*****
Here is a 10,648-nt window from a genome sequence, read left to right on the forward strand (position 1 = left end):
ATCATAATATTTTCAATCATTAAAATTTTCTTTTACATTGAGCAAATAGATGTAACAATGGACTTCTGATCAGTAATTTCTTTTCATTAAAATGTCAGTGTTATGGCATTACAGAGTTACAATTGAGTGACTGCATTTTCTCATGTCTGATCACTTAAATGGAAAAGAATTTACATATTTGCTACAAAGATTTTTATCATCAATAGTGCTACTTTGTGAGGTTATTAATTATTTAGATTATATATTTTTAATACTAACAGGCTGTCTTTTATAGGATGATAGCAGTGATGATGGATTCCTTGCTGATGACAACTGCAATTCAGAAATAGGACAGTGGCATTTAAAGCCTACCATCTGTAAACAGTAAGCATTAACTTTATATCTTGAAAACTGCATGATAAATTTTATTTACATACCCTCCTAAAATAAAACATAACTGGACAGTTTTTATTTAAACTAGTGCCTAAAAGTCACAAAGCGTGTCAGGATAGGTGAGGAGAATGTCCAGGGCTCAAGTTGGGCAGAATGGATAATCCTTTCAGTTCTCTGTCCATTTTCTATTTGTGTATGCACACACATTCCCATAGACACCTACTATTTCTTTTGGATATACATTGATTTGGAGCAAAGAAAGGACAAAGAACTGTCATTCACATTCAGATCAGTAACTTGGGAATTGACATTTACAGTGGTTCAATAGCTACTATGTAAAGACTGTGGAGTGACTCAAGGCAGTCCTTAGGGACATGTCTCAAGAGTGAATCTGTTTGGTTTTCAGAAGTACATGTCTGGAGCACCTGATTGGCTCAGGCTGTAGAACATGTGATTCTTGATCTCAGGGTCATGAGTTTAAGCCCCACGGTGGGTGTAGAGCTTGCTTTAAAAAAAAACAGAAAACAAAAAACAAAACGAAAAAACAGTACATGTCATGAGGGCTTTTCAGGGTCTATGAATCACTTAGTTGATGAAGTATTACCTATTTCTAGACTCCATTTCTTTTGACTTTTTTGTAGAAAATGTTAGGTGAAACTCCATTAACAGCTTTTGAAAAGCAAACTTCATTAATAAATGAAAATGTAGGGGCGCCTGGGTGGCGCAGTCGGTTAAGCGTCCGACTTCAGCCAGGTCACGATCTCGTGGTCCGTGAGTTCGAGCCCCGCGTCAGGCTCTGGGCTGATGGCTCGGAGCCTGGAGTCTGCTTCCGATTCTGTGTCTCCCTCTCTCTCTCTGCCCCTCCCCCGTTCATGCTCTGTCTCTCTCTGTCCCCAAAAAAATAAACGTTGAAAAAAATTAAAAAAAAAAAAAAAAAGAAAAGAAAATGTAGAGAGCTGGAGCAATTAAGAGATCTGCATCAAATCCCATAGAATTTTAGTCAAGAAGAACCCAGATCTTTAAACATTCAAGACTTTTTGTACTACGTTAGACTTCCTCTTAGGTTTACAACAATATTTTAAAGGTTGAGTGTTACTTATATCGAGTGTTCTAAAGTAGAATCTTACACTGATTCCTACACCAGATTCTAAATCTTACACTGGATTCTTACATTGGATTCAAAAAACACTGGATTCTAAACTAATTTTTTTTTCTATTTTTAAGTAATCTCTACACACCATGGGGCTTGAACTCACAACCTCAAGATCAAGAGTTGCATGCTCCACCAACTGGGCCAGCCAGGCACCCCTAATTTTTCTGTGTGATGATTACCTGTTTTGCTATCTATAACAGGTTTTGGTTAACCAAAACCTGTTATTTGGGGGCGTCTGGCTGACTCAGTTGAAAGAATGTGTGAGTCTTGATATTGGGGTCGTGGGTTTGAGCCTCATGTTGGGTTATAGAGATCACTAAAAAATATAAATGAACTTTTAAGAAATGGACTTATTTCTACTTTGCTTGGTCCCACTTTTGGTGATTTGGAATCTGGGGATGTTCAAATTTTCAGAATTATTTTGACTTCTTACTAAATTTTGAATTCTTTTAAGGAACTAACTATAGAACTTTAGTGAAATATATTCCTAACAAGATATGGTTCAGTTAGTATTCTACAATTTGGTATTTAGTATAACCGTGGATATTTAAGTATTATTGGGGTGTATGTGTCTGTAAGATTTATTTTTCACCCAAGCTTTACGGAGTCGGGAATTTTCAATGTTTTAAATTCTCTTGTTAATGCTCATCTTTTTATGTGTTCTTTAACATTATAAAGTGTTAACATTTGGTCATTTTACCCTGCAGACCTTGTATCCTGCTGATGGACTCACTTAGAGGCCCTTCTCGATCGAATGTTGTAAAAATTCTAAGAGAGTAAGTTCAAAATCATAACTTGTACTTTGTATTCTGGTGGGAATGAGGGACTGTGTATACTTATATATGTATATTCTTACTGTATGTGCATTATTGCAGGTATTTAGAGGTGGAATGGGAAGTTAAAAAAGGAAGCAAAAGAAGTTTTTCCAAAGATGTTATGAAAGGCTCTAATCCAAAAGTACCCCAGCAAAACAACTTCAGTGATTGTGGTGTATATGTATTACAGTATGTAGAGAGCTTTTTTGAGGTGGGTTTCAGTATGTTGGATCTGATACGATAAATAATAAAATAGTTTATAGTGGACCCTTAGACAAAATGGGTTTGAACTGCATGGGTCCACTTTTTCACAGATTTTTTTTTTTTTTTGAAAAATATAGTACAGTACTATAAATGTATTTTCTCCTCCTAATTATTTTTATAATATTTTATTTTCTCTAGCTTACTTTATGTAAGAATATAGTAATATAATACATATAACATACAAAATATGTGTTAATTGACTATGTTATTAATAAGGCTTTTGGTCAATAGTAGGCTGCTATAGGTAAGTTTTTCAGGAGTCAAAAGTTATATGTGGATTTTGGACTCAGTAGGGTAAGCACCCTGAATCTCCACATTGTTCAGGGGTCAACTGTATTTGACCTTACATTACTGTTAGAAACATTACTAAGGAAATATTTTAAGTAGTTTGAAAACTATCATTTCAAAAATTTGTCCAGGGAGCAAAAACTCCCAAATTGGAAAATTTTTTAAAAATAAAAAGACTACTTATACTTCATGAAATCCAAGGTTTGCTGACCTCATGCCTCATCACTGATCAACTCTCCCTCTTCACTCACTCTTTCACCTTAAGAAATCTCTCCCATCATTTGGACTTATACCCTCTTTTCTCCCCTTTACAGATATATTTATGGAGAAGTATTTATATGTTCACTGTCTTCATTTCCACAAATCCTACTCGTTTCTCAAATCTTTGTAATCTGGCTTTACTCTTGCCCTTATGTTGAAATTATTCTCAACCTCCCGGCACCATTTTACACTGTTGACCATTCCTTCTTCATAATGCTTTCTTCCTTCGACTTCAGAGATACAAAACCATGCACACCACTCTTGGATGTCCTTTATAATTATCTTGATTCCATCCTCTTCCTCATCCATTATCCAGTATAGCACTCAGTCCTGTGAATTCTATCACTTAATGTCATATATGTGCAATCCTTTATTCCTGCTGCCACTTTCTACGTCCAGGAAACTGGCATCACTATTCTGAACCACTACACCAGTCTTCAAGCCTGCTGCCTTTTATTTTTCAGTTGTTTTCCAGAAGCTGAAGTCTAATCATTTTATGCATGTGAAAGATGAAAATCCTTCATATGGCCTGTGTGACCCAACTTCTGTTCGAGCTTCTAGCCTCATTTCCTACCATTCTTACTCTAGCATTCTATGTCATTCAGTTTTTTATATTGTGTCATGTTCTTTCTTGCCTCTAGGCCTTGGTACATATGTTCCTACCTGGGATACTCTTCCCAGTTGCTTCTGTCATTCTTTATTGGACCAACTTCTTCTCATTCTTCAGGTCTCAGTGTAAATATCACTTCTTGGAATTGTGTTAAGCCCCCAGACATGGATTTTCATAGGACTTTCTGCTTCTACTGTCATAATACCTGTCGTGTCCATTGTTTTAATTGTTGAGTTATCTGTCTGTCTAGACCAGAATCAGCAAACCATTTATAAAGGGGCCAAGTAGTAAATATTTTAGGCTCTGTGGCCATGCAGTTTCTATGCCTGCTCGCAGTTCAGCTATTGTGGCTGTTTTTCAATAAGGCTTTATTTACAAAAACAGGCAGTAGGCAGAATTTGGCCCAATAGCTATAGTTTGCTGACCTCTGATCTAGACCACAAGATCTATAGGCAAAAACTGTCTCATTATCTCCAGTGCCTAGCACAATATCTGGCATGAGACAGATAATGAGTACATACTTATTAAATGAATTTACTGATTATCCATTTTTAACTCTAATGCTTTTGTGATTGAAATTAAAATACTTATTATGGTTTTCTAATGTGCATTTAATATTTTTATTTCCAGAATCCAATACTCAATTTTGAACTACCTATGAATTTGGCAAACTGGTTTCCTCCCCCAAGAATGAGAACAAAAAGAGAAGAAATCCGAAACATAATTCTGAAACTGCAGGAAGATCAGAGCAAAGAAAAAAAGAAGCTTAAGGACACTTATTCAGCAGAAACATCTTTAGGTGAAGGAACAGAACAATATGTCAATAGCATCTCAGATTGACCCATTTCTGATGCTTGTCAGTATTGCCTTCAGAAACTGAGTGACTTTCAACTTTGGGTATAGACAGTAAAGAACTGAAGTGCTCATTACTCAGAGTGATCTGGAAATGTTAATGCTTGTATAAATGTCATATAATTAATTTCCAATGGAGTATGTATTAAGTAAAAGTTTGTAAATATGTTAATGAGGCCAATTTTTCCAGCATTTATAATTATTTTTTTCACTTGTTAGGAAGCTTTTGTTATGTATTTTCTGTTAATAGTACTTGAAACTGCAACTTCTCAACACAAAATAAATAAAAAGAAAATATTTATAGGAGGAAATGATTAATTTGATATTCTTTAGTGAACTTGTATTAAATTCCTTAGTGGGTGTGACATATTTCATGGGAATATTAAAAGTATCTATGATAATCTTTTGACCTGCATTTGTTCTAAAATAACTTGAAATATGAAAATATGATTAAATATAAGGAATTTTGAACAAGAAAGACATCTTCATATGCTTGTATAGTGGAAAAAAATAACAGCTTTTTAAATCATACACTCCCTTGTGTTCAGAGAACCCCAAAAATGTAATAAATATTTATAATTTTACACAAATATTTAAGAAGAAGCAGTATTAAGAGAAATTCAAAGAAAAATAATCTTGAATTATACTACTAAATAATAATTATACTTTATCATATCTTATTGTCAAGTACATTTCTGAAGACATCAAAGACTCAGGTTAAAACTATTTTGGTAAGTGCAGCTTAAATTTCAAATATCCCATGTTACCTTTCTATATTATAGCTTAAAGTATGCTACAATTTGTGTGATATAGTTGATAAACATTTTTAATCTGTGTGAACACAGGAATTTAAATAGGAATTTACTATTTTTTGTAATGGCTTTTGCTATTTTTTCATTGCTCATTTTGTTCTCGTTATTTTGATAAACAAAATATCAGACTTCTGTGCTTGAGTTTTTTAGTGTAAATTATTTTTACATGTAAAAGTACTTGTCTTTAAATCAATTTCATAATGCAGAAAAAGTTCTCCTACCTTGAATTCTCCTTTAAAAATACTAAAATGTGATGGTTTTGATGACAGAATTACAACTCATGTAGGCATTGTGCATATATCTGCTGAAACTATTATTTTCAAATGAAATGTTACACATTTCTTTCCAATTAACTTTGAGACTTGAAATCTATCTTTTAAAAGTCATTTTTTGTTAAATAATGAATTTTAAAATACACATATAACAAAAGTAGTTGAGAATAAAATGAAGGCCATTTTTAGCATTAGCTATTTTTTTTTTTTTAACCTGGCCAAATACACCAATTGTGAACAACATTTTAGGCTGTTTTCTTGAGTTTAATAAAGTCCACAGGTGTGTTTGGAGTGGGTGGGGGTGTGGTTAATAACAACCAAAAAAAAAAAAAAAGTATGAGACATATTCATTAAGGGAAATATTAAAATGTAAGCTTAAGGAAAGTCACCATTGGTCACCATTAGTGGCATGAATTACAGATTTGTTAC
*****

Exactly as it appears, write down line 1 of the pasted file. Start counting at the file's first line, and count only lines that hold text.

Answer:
Here is a 10,648-nt window from a genome sequence, read left to right on the forward strand (position 1 = left end):